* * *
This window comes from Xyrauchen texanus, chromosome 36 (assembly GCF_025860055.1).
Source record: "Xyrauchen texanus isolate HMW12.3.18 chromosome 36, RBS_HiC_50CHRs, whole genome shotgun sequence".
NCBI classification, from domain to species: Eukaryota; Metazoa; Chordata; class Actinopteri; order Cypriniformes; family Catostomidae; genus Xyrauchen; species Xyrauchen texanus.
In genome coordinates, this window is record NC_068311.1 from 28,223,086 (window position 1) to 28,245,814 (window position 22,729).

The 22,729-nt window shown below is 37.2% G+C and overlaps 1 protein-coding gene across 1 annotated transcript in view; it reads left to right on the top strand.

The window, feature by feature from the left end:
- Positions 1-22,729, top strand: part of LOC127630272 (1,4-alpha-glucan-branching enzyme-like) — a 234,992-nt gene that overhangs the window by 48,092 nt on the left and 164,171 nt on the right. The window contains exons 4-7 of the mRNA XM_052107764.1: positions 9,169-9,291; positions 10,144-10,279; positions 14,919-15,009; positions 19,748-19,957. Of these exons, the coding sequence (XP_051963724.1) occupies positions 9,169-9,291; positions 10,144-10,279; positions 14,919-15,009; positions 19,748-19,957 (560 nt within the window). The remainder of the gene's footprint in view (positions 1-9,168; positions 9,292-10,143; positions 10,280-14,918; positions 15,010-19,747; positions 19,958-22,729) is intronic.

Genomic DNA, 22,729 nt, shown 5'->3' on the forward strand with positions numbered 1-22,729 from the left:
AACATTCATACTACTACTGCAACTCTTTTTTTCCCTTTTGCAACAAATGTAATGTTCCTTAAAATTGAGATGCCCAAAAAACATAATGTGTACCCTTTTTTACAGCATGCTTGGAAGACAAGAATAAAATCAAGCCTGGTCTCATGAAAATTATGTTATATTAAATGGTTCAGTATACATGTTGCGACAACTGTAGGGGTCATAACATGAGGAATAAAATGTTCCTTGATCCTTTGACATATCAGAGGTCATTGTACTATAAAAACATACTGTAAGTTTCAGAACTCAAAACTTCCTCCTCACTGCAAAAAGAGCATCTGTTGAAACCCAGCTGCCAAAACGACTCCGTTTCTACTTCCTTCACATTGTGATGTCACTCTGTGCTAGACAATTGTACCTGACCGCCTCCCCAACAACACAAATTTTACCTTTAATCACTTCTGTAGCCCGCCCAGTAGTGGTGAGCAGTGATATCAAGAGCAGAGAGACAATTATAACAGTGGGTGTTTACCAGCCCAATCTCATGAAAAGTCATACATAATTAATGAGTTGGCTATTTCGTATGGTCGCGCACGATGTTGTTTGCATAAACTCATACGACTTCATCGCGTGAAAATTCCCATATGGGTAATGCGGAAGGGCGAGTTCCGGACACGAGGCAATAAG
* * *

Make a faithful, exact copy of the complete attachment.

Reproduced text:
This window comes from Xyrauchen texanus, chromosome 36 (assembly GCF_025860055.1).
Source record: "Xyrauchen texanus isolate HMW12.3.18 chromosome 36, RBS_HiC_50CHRs, whole genome shotgun sequence".
NCBI classification, from domain to species: Eukaryota; Metazoa; Chordata; class Actinopteri; order Cypriniformes; family Catostomidae; genus Xyrauchen; species Xyrauchen texanus.
In genome coordinates, this window is record NC_068311.1 from 28,223,086 (window position 1) to 28,245,814 (window position 22,729).

The 22,729-nt window shown below is 37.2% G+C and overlaps 1 protein-coding gene across 1 annotated transcript in view; it reads left to right on the top strand.

The window, feature by feature from the left end:
- Positions 1-22,729, top strand: part of LOC127630272 (1,4-alpha-glucan-branching enzyme-like) — a 234,992-nt gene that overhangs the window by 48,092 nt on the left and 164,171 nt on the right. The window contains exons 4-7 of the mRNA XM_052107764.1: positions 9,169-9,291; positions 10,144-10,279; positions 14,919-15,009; positions 19,748-19,957. Of these exons, the coding sequence (XP_051963724.1) occupies positions 9,169-9,291; positions 10,144-10,279; positions 14,919-15,009; positions 19,748-19,957 (560 nt within the window). The remainder of the gene's footprint in view (positions 1-9,168; positions 9,292-10,143; positions 10,280-14,918; positions 15,010-19,747; positions 19,958-22,729) is intronic.

Genomic DNA, 22,729 nt, shown 5'->3' on the forward strand with positions numbered 1-22,729 from the left:
AACATTCATACTACTACTGCAACTCTTTTTTTCCCTTTTGCAACAAATGTAATGTTCCTTAAAATTGAGATGCCCAAAAAACATAATGTGTACCCTTTTTTACAGCATGCTTGGAAGACAAGAATAAAATCAAGCCTGGTCTCATGAAAATTATGTTATATTAAATGGTTCAGTATACATGTTGCGACAACTGTAGGGGTCATAACATGAGGAATAAAATGTTCCTTGATCCTTTGACATATCAGAGGTCATTGTACTATAAAAACATACTGTAAGTTTCAGAACTCAAAACTTCCTCCTCACTGCAAAAAGAGCATCTGTTGAAACCCAGCTGCCAAAACGACTCCGTTTCTACTTCCTTCACATTGTGATGTCACTCTGTGCTAGACAATTGTACCTGACCGCCTCCCCAACAACACAAATTTTACCTTTAATCACTTCTGTAGCCCGCCCAGTAGTGGTGAGCAGTGATATCAAGAGCAGAGAGACAATTATAACAGTGGGTGTTTACCAGCCCAATCTCATGAAAAGTCATACATAATTAATGAGTTGGCTATTTCGTATGGTCGCGCACGATGTTGTTTGCATAAACTCATACGACTTCATCGCGTGAAAATTCCCATATGGGTAATGCGGAAGGGCGAGTTCCGGACACGAGGCAATAAG